"Think not that I am come to send peace on earth: I came not to send peace, but a sword." - The Lord Jesus Christ, from The Gospel According to Saint Matthew, chapter x, verse 34, Authorized Version of 1611
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Lukas MG
Industry Professional



Location: Germany
Joined: 23 Feb 2010

Posts: 316

PostPosted: Tue 24 May, 2016 9:19 am    Post subject:         Reply with quote

Frankly, I think a sword should "at least" slice paper cleanly. Being able to shave doesn't hurt. That has nothing necessarily to do with edge durability. Yes, a finer edge will bite more aggressively and also be damaged more easily but you can have a plenty durable edge (let's say 20-25°) either very sharp or quite dull, mainly a matter of polish.

Those who believe that stuff KoA writes about "sword sharp" should try cutting some layers of linen... they will find their swords will just bounce off.

Without seeing the sword in person I can only speculate but it sounds like the guy sharpening it messed up. I don't put too much trust in sword sharpening services like these offered my KoA, MRL, etc.
Of the top of my head, I can only think of one sensible reason why a sword could be less sharp at the tip: on a very pointy, thrusting oriented sword, the bevels get so steep at the tip that actual cutting is hardly possible. But usually, if there is at all a variation in sharpness, it should get sharper towards the tip, not the other way around.

Custom sword maker:

http://www.lukasmaestlegoer.com
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Philip Dyer





Joined: 25 Jul 2013

Posts: 494

PostPosted: Tue 24 May, 2016 9:41 am    Post subject:         Reply with quote

Lukas MG wrote:
Frankly, I think a sword should "at least" slice paper cleanly. Being able to shave doesn't hurt. That has nothing necessarily to do with edge durability. Yes, a finer edge will bite more aggressively and also be damaged more easily but you can have a plenty durable edge (let's say 20-25°) either very sharp or quite dull, mainly a matter of polish.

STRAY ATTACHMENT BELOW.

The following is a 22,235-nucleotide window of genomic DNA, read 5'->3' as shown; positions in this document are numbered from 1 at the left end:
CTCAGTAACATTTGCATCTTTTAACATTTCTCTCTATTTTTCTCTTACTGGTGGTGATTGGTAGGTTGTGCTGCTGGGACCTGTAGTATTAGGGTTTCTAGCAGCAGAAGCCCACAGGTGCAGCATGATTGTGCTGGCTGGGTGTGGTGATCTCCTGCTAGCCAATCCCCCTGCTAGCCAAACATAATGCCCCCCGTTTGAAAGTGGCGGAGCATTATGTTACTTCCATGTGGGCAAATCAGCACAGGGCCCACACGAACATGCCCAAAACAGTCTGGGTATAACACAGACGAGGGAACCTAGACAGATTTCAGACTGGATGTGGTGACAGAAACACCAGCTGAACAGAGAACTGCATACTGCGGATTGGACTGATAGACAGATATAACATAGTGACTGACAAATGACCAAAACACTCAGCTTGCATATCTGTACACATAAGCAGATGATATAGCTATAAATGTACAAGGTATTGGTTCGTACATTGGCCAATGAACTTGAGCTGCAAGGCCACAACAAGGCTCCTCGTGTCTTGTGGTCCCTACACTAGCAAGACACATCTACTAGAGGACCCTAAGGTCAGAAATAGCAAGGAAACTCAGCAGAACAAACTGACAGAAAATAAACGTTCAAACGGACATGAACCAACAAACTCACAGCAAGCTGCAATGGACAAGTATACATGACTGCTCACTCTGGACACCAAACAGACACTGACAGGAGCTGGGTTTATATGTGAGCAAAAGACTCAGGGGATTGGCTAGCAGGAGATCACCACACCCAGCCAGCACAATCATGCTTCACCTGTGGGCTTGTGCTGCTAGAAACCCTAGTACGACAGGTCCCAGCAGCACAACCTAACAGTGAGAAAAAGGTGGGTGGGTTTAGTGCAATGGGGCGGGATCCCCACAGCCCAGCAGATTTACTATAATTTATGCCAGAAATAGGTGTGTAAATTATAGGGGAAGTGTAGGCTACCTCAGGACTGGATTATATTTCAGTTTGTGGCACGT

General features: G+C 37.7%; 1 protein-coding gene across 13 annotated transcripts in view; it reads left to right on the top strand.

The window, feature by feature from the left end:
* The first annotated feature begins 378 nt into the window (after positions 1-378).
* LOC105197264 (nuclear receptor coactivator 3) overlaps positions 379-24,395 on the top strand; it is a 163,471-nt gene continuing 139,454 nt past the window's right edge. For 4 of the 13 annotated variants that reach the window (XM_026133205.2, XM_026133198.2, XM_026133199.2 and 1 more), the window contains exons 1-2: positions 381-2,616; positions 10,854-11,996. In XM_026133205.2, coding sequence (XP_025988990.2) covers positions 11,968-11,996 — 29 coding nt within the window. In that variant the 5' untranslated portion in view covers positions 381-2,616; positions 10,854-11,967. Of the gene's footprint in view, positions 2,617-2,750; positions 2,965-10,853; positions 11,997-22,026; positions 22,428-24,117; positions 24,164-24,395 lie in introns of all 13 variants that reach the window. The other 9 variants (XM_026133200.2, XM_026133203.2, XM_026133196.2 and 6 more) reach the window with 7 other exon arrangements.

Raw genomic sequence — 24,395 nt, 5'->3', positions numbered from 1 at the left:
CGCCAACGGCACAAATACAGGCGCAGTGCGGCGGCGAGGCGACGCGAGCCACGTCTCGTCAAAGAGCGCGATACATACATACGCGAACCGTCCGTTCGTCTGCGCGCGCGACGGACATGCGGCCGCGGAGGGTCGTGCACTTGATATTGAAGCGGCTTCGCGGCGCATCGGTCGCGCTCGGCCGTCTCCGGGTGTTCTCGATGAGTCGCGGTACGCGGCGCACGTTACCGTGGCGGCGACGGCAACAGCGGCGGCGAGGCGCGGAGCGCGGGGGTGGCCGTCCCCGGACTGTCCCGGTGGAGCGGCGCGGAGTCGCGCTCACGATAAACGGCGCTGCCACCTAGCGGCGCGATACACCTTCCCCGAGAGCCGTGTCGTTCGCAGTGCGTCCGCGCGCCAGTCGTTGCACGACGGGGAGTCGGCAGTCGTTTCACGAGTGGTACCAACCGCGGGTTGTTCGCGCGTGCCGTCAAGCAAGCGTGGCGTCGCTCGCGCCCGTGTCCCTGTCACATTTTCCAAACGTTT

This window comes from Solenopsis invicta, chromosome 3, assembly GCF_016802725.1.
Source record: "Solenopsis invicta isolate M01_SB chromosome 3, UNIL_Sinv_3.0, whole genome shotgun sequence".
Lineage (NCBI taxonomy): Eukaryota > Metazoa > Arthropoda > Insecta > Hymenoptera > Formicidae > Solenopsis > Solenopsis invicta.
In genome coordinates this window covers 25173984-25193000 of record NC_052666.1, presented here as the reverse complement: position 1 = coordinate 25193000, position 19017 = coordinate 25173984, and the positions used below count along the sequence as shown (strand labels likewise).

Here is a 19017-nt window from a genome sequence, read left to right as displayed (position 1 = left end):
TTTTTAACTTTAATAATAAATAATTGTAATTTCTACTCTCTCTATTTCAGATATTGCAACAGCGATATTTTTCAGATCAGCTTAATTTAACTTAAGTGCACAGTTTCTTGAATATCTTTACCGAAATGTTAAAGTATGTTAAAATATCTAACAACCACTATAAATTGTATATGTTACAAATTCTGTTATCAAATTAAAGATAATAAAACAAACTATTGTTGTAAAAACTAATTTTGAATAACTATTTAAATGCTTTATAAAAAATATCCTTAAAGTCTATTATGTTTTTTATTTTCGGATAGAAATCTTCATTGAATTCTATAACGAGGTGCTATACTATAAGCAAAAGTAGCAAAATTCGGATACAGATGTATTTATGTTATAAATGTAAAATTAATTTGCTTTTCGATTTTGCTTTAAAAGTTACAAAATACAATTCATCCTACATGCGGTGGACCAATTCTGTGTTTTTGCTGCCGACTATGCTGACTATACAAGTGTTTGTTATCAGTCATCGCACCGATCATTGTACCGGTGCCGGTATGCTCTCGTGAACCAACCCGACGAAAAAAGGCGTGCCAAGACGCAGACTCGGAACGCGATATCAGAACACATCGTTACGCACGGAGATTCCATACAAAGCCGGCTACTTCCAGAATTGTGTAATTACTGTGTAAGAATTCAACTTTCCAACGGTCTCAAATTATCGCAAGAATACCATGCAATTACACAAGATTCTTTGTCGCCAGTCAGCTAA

Those who believe that stuff KoA writes about "sword sharp" should try cutting some layers of linen... they will find their swords will just bounce off.

Without seeing the sword in person I can only speculate but it sounds like the guy sharpening it messed up. I don't put too much trust in sword sharpening services like these offered my KoA, MRL, etc.
Of the top of my head, I can only think of one sensible reason why a sword could be less sharp at the tip: on a very pointy, thrusting oriented sword, the bevels get so steep at the tip that actual cutting is hardly possible. But usually, if there is at all a variation in sharpness, it should get sharper towards the tip, not the other way around.

Also, in many combat manuals, we see place and draw cutting, if Medieval European swords where only sharp enough to cutt with a swing, these technique wouldn't be possible.
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T. Kew




Location: Cambridge, UK
Joined: 21 Apr 2012

Posts: 174

PostPosted: Tue 24 May, 2016 10:01 am    Post subject:         Reply with quote

Philip Dyer wrote:

Also, in many combat manuals, we see place and draw cutting, if Medieval European swords where only sharp enough to cutt with a swing, these technique wouldn't be possible.


I can't think of one slicing technique from a medieval fencing manual which is expected to do major cutting damage.

Throughout the Liechtenauer material, slices are delivered to wrists or neck, and always to control the opponent's structure and weapon while incidentally causing some injury. They aren't 'draw cuts' that pull the blade along an opponent to lay them open.

Instructor and scholar, Cambridge HEMA
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Philip Dyer





Joined: 25 Jul 2013

Posts: 494

PostPosted: Tue 24 May, 2016 10:49 am    Post subject:         Reply with quote